Despite of what has been referred, several strengths related to both internal and external validity should be pointed out. Data come from large, nationally representative sample of the Portuguese elder population followed since 2011, allowing its generalization for the age group in our country. It should also be noted that data were collected by a team of 10 interviewers who were extensively and properly trained, whose proceedings were standardized, and regular and rigorously monitored to assess quality and reduce bias.
In conclusion, key findings of this study are as follows: (1) Portuguese elderly population have prevalence of anxiety and depression around 10 and 12%, respectively; (2) anxiety and depression are associated to different factors; (3) health-related quality of life and physical function play an important role in depression and anxiety; and (4) level of education distinguishes senior in terms of anxiety and depression.
This study was carried out in accordance with the recommendations of Guidelines for Good Clinical Practice and the ethical principles stated in the Declaration of Helsinki, National Committee for Data Protection (Comissão Nacional de Proteção de Dados) and by the NOVA Medical School Ethics Committee, with written informed consent from all subjects. All subjects gave written informed consent in accordance with the Declaration of Helsinki. The protocol was approved by the National Committee for Data Protection (Comissão Nacional de Proteção de Dados) and by the NOVA Medical School Ethics Committee.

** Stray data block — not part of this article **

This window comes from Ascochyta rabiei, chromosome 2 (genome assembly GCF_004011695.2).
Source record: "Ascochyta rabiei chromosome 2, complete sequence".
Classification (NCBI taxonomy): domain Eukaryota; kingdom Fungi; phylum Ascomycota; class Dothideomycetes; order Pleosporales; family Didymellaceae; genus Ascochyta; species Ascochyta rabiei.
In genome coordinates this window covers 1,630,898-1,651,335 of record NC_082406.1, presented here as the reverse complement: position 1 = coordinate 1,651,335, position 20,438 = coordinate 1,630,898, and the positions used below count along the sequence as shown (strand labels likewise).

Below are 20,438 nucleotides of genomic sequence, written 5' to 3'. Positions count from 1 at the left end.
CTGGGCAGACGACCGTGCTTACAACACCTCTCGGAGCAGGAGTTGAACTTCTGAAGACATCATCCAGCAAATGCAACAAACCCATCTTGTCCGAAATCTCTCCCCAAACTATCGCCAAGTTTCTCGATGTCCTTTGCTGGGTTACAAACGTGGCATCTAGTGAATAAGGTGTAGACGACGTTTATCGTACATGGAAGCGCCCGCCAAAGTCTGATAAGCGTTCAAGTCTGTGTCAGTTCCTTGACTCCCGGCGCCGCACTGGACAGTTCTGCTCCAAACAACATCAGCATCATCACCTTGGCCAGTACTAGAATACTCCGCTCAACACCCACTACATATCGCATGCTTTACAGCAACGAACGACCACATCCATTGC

RS conducted the study and wrote the paper. AR and MGr supported the development of the study design and methodology and reviewed the paper. JB is co-responsible for the EpiDoC Cohort and reviewed the paper. MGo and HC supported the whole development of the study and writing and reviewed the paper. SD supported the data analysis process.
Conflict of Interest Statement
The authors declare that the research was conducted in the absence of any commercial or financial relationships that could be construed as a potential conflict of interest.
1. United Nations, Department of Economic and Social Affairs, Population Division. World Population Prospects: The 2017 Revision, Key Findings and Advance Tables. New York (2017). Working Paper No. ESA/P/WP/248.
2. PORDATA. Indicadores de Envelhecimento – Portugal. (2016). Available from: http://www.pordata.pt/Portugal/Indicadores+de+envelhecimento-526